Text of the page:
Feloni: Even when you were on TV doing it?

Serhant: Yeah, because the show hadn't come out yet, and I was still trying to figure out what I wanted to do. Maybe I went back and got my master's, I don't know. I came to New York to do theater, and I hand-modeled a little bit — now all of a sudden I'm selling real estate on TV. Like, this was not the plan.

But it kind of was the plan in a weird, backwards way. Like, there is no path, right? That's why I try to say yes to as much as possible, and you figure out the path along the way. When people ask me, like, what kind of mindset I had going into this business, I really think back to when I was a little kid, and I made the decision when I was a little kid to be successful, and hopefully it would be through acting because I think I could be the next Brad Pitt. Clearly didn't work out. And it ended up being as a real-estate agent, and a real-estate agent who's on reality TV.

But I chose success first and let the career come second. A lot of people have problems, and they get depressed, and they move out of a city, or they call their parents every day crying because they chose a career first and success second. And when that one career doesn't happen or doesn't happen the way you think it is, then it's not a speed bump — people treat it like a brick wall. But speed bumps are there for a reason. And maybe you go down a different road. Maybe you figure something else out. And everyone can be a great salesperson if they really think back to, like, everything they learned when they were in fourth grade.


Feloni: At that point, were you even, like — did you feel qualified to be on the show as, like, a—

Serhant: No.

Feloni: Yeah.

Serhant: No. But, like, I went into the audition on that fear side of the seesaw really hard — like, scared sh--less that, like, what am I doing, how am I going to do this — until I saw all these people. And then I said: You know what, I've been in front of cameras before. I've done some TV before. I was Dr. Evan Walsh IV on "As The World Turns." I can do reality TV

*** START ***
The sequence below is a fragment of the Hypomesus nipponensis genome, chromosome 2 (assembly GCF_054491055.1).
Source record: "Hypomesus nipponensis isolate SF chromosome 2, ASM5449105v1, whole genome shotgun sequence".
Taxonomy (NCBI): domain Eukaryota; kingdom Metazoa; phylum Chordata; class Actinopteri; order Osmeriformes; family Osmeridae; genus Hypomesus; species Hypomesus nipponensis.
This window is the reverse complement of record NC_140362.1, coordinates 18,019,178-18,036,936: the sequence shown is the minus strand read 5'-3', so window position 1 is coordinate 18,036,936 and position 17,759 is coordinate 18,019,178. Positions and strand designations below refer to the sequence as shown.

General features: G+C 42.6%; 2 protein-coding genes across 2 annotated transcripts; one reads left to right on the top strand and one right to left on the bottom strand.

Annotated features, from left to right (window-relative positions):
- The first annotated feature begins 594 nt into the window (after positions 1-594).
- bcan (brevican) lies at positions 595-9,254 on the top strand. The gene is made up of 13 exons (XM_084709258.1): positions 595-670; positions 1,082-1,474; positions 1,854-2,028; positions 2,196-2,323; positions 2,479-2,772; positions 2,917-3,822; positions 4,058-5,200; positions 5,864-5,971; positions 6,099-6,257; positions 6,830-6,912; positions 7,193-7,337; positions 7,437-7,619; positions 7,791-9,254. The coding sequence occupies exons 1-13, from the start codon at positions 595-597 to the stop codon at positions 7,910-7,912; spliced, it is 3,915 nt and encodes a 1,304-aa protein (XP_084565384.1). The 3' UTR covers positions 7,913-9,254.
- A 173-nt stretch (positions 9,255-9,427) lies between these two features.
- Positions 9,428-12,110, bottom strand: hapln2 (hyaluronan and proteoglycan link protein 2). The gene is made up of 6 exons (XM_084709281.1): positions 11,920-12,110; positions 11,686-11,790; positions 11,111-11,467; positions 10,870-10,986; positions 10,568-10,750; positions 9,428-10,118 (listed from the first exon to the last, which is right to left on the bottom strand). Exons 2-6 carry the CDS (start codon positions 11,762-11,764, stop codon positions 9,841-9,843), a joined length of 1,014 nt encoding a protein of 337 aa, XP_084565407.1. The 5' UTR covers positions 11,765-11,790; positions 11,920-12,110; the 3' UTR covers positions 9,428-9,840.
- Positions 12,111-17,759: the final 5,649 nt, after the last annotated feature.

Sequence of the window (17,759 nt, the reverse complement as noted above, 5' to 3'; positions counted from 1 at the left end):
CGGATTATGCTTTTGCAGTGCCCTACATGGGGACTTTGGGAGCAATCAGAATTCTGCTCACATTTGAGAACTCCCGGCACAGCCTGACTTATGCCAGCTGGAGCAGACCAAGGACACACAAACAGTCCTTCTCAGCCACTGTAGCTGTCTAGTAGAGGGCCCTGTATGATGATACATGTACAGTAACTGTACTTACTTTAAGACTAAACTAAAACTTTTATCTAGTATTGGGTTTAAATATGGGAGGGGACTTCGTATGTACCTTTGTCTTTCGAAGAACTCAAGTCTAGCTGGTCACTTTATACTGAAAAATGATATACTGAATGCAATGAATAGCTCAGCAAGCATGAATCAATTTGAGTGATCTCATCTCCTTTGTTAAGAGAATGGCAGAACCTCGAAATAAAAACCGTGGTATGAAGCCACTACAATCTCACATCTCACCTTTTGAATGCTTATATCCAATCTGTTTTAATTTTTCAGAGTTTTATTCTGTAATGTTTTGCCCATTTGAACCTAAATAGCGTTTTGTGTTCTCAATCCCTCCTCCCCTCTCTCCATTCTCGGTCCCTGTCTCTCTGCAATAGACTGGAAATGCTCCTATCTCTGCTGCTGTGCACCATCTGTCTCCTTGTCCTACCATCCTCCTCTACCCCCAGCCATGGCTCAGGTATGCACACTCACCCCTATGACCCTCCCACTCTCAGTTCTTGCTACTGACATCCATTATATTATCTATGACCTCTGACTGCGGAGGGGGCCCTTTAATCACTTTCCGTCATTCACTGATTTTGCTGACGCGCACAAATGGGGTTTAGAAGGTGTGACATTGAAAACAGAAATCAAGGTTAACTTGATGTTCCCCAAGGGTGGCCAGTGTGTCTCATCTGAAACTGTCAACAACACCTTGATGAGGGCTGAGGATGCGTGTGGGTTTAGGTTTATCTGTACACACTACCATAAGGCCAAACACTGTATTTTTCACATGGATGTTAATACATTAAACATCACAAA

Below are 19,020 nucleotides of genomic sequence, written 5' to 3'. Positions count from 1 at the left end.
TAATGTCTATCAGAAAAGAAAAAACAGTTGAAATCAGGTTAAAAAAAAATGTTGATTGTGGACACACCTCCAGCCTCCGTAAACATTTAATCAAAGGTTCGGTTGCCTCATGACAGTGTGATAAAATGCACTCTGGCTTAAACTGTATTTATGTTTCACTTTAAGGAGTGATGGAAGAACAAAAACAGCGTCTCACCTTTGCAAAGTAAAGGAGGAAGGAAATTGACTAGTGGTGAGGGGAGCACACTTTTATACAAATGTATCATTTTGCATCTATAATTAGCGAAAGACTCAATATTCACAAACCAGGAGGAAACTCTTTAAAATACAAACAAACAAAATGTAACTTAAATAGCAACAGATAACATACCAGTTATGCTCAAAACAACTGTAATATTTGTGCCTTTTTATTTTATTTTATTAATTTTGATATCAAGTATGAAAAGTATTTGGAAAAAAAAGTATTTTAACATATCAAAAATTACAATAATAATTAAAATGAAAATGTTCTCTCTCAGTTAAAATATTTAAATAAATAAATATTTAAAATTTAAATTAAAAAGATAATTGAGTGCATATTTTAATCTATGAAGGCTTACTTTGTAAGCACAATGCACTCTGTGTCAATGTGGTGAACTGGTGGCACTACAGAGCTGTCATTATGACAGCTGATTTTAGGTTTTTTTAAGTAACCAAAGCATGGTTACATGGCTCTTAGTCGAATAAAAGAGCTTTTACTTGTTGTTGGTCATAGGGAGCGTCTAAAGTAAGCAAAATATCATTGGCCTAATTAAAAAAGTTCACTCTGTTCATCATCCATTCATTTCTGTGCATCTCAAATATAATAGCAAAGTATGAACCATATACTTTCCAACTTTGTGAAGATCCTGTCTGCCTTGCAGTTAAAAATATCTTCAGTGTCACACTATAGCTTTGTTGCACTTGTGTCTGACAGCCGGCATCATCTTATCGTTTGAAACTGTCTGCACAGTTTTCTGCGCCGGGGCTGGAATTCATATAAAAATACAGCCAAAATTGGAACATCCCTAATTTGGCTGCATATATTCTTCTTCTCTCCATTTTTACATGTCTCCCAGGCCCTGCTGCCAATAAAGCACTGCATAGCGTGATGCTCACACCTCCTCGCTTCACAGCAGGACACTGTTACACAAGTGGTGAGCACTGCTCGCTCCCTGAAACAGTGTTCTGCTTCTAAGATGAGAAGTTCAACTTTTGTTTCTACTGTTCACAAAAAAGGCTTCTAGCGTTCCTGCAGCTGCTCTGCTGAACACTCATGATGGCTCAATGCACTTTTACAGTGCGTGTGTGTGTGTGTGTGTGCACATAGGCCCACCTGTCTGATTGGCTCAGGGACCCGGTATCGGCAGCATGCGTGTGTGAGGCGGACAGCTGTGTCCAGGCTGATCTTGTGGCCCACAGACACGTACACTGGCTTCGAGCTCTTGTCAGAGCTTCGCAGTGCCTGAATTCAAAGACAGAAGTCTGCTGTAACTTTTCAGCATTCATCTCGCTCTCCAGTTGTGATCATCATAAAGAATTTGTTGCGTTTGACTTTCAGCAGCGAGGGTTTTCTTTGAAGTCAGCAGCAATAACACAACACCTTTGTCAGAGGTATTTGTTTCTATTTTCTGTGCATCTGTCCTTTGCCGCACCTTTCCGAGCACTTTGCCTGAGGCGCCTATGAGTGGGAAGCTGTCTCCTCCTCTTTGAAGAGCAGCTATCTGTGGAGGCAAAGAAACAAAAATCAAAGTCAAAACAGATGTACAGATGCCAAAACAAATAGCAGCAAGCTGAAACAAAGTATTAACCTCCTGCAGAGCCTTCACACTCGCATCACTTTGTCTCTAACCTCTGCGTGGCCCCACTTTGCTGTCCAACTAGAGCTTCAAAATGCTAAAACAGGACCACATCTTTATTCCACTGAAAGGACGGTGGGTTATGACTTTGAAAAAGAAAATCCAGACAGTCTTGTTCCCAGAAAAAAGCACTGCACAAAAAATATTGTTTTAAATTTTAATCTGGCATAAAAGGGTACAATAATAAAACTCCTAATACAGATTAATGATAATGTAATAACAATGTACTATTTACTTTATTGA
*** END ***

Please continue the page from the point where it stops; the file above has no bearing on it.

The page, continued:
Feloni: So you played the role of being one of the best agents in the city.

Serhant: Yeah.

Feloni: And then just kind of led to it.

Serhant: Yeah. I mean, I think they asked me, like, "Who's the best real-estate agent?" And I think my answer literally was, "You're looking at him." Not necessarily true, but also not untrue. Like, I can believe that I'm the best, and no one — who's going to tell me something else? It's really going to come down to kind of the way I portray myself, right? It's like that classic PR story that advertising is now dead and PR rules the world of promotion. And so if I scream my own success from a mountaintop, people will hear it, and that's how you'll build your persona, your personality, your career that way.


What I mean is that I was shy and overweight, and I really liked watching movies in my apartment by myself, and I didn't want to go out and talk to people, because people made me nervous. But because I had to, because my back was up against a wall, and I needed to make money, and real estate was now the thing that I was going to do because a friend told me to do it, I had to improvise. I had to be OK with going outside and talking to people on the street and in Starbucks and meeting strangers and showing them apartments I had never seen before. And I had to figure it out, and you do that by saying yes. You do that by kind of putting on a protective shield a little bit and not going out there as the Ryan who just wanted to Netflix and chill, but the Ryan who is going to be an awesome salesperson today, who can Netflix and chill a little bit later.